Shalom, Israel

Before I get all sincere, has Julia Roberts made a good movie since Pretty Woman? Seriously, why is she such a big deal?

When I left for Israel, I was very conscious of not becoming one of those birthright kids who returns from Israel an ardent Zionist with a new found connection to Judaism and can only describe the trip as amazing or life changing. In short, I didn’t want to be brain washed, and upon return, I’m afraid that the program did such a good job that I don’t even mind how brain washed I am.

I now see Israel as two things: A safe state for Jews and a country that happens to be located in a historic and somewhat crazy region. The program I did had six Israelis, and many of their families immigrated to Israel because Jews were being killed in their homeland. Some of the American participants were first generation Russian Jews who happened to get visas to the US before Israel. I know Israel isn’t perfect, but the idea of a state were a persecuted group will be protected is kind of a noble idea, especially considering that America isn’t taking in displaced Iraqis. That’s not to say other minorities shouldn’t have the right to the same safety, and if the UN chartered some land in Western Canada and ran a refugee country, I’d be all for that. Before the 1967 War, Jerusalem, the part of Israel that makes it holy, wasn’t even a part of the country. In a way, Israel’s location is a global-political coincidence: Great Britain and America wanted in an ally in that region and it happened to be the same place often referenced in the Torah. Before settling on Middle East, Israel was almost in Uganda!

Growing up in New Rochelle and going to Barnard, I never was wanting for a Jewish community. Most of my childhood friends are Jewish. Before this trip, Jewish culture meant Westchester culture, and if you’ve ever been the eponymous mall, you can understand my hesitation to feel connected to Judaism. But in Israel, secular Judaism was much more compelling. On Shabbat, we did a Kiddush, and I knew all the prayers almost involuntarily. When I was little, my family used to have a Shabbat dinner. It never felt religious: my mom and I didn’t do the prayer over the candles, no one in my family ate the challah, and my dad and brother would wear ill-fitting yarmulkes stolen from temple when they watched TV after dinner. Reciting the prayers again in a group of new friends felt inexplicably significant to me. It was like everyone in the group had the same experience as I did. It’s completely illogical since I’m not too sure about the God part in Judaism, but for the first time I felt that my yet-to-be-conceived children should be connected to this too, and that knowing the prayer over bread I don’t even like wasn’t a small thing.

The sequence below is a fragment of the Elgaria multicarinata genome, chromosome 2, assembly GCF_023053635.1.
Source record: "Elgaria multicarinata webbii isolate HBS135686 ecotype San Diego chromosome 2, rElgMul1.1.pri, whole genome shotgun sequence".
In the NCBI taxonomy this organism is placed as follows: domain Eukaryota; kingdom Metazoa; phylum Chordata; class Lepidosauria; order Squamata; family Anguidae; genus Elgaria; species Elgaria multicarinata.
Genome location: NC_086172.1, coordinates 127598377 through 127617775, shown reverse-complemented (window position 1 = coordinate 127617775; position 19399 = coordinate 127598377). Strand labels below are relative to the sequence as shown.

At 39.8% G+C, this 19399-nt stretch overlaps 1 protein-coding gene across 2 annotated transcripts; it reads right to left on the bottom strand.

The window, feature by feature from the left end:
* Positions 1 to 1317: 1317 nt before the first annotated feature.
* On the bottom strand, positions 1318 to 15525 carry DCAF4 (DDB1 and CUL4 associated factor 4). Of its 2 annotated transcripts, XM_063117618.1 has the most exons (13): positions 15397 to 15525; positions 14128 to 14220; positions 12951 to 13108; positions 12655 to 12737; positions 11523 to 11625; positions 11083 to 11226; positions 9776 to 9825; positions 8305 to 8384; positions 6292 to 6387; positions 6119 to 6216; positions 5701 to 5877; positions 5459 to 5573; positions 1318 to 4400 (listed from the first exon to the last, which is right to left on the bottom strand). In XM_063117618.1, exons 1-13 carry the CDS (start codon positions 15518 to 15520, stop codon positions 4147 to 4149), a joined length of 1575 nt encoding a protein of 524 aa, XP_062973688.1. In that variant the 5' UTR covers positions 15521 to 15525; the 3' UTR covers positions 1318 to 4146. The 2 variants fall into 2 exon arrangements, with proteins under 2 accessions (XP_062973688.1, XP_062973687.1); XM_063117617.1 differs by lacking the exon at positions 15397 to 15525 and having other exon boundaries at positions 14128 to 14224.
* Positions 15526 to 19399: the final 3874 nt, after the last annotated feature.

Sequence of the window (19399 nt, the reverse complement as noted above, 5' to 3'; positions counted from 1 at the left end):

For a lot of people visiting Israel, one of the novelties is that virtually everyone is Jewish. The supermarket clerk and the bus driver all know what Purim is. My many years at a snobby summer camp in the Berkshires didn’t make me think that being part of a Jewish community would make me more comfortable with myself, but on this trip, I was completely unguarded. In New York I never dance, but my earnest and bad dancing to Hebrew music became a running joke on the trip. Though most of us would never go to the same bar in New York, almost everyone on the trip got along and had fun with one another. I don’t know if that’s the credit of our stellar social skills, the length of the trip or the fact that we all came to Israel as Jews eager to learn more.

My favorite part of the trip was our last hike on Mt. Shlomo. The hike down is about four times longer than the hike up, and it involved a bit of rock climbing. I hadn’t gone hiking in a long time, and I had forgotten how much I love being outdoors. At one point there was an open hill that made more sense to run down. Sprinting down with my arms out, I hadn’t felt more exhilarated in a long time, maybe ever. After the hike, we had lunch at a terrible restaurant in Eilat. Instead of ketchup, they had this weird sweet-and-sour red sauce posing as Heinz. On the bus after lunch, our guide Udi asked if we liked the ketchup, and to a few boos, he replied, “It’s actually Christian blood, which you know we Jews love so much.” Like much Jewish humor, it doesn’t really make sense out of context, but the whole bus cracked up.